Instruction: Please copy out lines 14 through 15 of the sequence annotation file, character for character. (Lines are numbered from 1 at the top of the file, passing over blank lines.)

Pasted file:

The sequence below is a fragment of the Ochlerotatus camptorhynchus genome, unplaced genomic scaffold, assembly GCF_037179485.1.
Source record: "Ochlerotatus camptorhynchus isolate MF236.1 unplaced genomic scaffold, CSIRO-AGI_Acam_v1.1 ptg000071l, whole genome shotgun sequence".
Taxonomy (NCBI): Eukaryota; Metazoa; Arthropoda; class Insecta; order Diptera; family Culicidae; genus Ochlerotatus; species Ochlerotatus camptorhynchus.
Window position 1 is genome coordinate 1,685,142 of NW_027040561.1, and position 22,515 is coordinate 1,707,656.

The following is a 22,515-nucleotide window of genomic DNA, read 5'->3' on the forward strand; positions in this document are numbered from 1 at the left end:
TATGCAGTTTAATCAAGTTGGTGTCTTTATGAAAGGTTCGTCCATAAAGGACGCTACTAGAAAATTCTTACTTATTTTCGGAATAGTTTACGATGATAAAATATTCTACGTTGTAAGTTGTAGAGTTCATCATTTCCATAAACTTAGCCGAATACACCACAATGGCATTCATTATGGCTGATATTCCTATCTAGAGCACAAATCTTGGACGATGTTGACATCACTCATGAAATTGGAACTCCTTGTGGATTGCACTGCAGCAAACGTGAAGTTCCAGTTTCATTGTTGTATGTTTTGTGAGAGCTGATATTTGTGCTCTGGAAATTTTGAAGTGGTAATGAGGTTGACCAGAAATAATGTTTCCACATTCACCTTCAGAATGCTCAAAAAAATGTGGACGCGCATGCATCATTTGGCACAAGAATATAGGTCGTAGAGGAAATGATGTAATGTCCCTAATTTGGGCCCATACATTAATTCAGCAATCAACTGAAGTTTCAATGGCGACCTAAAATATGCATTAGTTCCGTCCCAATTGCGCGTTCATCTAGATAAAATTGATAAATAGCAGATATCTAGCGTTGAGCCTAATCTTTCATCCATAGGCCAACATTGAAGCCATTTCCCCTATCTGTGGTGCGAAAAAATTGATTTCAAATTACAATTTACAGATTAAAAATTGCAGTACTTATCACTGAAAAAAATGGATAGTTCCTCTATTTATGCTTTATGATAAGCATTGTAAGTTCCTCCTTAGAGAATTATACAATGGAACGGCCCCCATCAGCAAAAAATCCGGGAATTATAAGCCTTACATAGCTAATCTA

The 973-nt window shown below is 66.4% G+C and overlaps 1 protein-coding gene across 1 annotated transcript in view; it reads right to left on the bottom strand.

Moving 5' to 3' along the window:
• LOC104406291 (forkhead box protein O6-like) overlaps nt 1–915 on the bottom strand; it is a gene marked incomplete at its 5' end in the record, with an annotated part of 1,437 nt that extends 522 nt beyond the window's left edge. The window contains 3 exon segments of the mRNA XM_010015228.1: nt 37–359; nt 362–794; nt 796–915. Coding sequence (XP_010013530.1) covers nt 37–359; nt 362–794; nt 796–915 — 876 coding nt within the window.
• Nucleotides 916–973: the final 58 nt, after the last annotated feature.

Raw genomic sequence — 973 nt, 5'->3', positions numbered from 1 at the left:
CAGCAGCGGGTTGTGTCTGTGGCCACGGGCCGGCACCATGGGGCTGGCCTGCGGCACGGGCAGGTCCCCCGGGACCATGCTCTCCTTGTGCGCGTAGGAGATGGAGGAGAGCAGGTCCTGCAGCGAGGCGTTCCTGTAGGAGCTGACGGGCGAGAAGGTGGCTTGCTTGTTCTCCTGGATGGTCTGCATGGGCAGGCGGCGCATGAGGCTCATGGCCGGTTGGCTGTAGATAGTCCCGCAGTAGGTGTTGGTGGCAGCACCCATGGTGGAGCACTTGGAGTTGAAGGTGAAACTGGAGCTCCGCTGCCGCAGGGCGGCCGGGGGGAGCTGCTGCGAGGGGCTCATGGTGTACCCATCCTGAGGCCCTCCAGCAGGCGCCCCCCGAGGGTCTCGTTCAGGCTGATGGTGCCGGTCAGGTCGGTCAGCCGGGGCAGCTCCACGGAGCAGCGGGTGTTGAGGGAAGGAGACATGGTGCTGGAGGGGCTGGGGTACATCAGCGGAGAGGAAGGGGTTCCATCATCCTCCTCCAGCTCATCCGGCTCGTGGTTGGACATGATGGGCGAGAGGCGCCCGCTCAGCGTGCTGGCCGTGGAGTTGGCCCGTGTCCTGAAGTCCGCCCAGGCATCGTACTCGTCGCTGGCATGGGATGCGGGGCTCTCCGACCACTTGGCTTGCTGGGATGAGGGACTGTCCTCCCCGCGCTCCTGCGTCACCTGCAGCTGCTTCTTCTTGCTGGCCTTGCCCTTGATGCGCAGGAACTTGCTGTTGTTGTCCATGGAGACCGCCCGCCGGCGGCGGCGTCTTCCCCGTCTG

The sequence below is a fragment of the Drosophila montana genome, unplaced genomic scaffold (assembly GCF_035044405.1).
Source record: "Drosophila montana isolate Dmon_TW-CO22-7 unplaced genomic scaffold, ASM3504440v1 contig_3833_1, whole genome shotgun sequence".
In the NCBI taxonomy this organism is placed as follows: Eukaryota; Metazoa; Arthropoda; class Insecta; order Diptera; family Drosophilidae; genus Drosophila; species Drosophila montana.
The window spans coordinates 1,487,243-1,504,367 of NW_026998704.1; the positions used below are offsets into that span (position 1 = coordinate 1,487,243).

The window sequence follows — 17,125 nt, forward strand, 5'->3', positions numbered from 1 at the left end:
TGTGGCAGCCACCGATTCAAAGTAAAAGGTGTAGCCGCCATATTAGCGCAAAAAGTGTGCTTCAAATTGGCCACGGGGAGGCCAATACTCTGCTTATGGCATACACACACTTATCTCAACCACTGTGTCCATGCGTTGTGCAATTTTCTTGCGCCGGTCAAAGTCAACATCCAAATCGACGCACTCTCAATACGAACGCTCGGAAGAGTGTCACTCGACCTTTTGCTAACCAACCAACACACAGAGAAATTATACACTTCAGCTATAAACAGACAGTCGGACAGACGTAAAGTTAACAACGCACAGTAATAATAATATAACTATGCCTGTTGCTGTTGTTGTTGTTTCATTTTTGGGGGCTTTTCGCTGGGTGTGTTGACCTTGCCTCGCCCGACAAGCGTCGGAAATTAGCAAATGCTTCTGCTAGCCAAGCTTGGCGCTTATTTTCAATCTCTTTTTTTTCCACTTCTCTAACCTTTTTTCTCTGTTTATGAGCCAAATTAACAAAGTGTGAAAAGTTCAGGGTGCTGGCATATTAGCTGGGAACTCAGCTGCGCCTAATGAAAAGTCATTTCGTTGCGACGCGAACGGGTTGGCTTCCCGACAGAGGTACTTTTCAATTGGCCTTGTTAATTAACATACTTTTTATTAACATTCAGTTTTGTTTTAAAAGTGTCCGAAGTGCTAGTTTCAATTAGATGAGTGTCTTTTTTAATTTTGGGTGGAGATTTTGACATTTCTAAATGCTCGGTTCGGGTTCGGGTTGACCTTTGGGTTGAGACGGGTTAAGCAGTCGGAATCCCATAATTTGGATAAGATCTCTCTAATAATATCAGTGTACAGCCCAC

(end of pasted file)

Source record: "Drosophila montana isolate Dmon_TW-CO22-7 unplaced genomic scaffold, ASM3504440v1 contig_3833_1, whole genome shotgun sequence".
In the NCBI taxonomy this organism is placed as follows: Eukaryota; Metazoa; Arthropoda; class Insecta; order Diptera; family Drosophilidae; genus Drosophila; species Drosophila montana.